bodies from the sky, and called the attention of the scientific world to the' fact that several masses of iron, of which he specially considers two, had in all probability come from outer space to this planet."
In 1802 Edward Howard read a paper before the Royal Society of London giving an account of the comparative results of a chemical and mineralogical investigation of four stones which had fallen in different places. He found from the similarity of their component parts " very strong evidence in favour of the assertion that they had fallen on our globe. They have been found at places very remote from each other, and at periods also sufficiently distant. The mineralogists who have examined them agree that they have no resemblance to mineral substances properly so called, nor have they been described by mineralogical authors." After this quotation from Howard, Fletcher continues :
" 13. This paper aroused much interest in the scientific world, and, though Chladni's theory that such stones come from outer space was still not accepted in France, it was there deemed more worthy of consideration after Poisson (following Laplace) had shown that a body shot from the moon in the direction of the earth, with an initial velocity of 7592 feet a second, would not fall back upon the moon, but would actually, after a journey of sixty-four hours, reach the earth, upon which, neglecting the resistance of the air, it would fall with a velocity of about 31,508 feet a second."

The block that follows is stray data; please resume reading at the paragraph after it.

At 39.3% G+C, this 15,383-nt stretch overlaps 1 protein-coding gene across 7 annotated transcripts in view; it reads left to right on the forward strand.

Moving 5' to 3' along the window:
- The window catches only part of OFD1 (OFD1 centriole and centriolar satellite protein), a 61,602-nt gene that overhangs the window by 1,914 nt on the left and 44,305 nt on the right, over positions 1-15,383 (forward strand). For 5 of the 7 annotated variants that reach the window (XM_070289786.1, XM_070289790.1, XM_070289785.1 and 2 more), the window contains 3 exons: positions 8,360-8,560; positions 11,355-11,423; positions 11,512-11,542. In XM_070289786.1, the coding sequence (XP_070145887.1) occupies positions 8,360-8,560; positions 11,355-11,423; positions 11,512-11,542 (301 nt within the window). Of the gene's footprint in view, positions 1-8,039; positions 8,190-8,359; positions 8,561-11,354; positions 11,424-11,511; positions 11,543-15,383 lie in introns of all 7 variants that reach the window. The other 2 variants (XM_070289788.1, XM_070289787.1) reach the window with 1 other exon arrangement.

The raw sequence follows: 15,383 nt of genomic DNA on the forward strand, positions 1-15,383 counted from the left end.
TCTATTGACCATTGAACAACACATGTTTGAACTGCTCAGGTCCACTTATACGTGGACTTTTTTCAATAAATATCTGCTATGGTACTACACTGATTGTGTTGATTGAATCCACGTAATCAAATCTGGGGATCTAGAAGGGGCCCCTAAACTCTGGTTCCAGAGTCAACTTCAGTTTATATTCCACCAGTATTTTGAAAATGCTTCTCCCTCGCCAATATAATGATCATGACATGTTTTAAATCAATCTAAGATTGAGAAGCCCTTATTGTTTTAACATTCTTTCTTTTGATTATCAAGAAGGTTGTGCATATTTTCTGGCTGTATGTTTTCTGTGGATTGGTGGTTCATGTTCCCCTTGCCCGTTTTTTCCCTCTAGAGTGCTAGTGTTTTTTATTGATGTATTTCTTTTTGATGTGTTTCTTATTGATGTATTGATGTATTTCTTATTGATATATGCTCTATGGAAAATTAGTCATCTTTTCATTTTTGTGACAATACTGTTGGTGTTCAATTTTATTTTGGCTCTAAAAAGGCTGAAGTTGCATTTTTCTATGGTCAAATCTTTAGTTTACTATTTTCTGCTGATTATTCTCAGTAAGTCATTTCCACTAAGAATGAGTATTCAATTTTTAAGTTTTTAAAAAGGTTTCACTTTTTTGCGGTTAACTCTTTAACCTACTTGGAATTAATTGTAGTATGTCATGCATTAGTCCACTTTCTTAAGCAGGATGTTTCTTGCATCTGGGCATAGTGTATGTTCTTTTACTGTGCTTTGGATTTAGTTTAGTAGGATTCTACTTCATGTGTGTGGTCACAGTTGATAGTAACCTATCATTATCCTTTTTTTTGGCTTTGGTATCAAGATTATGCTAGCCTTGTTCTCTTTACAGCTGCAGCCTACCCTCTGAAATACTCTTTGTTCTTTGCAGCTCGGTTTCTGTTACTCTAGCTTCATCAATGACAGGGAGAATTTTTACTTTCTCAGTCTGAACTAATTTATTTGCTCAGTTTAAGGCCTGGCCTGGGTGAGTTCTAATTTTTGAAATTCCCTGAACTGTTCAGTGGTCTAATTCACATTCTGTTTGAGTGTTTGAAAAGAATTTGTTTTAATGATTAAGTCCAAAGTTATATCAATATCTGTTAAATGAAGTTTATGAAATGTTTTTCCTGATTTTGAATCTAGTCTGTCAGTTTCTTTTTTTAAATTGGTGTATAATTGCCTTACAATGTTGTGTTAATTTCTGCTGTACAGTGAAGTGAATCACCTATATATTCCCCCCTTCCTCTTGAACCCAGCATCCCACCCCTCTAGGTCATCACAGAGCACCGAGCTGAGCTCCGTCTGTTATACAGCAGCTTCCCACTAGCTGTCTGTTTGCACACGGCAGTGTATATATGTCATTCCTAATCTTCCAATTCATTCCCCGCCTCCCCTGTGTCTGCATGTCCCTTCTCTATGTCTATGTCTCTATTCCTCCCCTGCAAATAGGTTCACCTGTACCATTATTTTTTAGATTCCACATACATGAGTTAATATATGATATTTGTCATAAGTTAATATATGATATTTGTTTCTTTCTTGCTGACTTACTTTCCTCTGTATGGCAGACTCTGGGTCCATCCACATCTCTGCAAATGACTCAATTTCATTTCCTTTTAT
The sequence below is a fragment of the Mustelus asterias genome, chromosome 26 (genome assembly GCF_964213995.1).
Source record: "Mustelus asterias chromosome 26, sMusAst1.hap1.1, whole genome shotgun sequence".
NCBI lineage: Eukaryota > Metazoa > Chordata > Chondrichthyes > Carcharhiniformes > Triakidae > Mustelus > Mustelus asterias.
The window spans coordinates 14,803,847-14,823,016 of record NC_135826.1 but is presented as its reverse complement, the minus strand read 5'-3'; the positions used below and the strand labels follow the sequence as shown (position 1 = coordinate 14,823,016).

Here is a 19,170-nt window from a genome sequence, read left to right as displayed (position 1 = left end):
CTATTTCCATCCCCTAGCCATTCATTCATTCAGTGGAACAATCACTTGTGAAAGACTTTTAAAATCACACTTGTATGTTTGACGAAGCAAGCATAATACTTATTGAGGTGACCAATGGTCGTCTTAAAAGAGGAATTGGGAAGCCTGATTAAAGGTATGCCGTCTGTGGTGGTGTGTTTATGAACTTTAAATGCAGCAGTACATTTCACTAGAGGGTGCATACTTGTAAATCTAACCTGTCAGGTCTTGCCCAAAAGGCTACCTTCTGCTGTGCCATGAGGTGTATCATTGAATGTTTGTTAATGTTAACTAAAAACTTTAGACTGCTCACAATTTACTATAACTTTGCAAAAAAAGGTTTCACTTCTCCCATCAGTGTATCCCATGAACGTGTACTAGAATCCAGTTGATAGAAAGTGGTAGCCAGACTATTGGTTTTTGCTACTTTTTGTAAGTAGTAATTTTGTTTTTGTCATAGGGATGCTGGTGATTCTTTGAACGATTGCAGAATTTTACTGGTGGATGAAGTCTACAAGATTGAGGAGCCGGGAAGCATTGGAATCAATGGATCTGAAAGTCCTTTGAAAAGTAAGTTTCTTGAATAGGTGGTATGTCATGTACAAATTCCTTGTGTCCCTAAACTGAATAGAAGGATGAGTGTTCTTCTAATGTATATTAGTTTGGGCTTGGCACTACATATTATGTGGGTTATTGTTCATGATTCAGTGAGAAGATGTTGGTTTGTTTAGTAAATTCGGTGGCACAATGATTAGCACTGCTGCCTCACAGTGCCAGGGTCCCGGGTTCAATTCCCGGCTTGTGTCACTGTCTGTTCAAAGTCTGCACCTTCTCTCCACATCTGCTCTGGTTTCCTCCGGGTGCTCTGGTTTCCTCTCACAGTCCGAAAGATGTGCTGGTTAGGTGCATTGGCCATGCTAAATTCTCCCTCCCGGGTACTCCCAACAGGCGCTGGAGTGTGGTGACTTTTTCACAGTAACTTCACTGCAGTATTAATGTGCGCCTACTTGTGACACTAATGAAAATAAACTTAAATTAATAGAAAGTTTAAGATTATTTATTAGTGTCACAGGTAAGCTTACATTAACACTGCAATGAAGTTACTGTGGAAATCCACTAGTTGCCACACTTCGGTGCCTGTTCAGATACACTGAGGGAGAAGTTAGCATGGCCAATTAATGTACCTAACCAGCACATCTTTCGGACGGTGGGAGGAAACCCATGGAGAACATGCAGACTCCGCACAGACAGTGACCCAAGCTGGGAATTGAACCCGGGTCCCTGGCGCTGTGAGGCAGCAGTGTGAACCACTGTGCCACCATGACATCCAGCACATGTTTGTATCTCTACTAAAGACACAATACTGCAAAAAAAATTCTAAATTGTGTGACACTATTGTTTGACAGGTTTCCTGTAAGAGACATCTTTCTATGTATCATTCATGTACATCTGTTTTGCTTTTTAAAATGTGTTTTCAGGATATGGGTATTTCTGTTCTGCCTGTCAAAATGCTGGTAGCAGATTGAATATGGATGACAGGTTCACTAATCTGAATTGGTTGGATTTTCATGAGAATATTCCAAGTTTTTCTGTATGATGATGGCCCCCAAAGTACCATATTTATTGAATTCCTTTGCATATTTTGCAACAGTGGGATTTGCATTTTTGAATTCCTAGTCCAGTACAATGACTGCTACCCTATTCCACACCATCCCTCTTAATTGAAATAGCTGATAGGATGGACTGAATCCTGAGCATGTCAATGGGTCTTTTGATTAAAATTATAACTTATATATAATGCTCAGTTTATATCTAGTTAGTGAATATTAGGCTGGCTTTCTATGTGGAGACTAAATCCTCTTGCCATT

" 14. Whilst the minds of the scientific men of France were in this unsettled condition, there came a report that another shower of stones had fallen, this time...within easy reach of Paris. To settle the matter finally, if possible, the physicist Biot was directed by the Minister of the Interior to inquire into the event on the spot. After a careful examination...Biot was convinced that on Tuesday, April 26, 1803, about 1 p.m., there was a violent explosion in the neighbourhood of l'Aigle...that some moments before...a fire ball in'quick motion was seen...that on the same day many stones fell in the neighbourhood of 1'Aigle. Biot estimated the number of the stones at two or three thousand....With the exception of a few little clouds of ordinary character, the sky was quite clear. The exhaustive report of Biot, and the conclusive nature of his proofs, compelled the whole of the scientific world to recognise the fall of stones on the earth from outer space as an undoubted fact."
I commend this history to the notice of those scientific men who are so sure that they understand the character of Nature's operations as to feel justified in rejecting without examination reports of occurrences which seem to conflict with ordinary experience. Every tiro now knows that the stones to be seen in most museums had an origin thought impossible by some of the leading and most instructed men of about a century ago.
Other cases of strange occurrences, the nature or reality of which is, Imerous accounts of the fall offuse to have anything to say ta them. Isó(i.e. believers).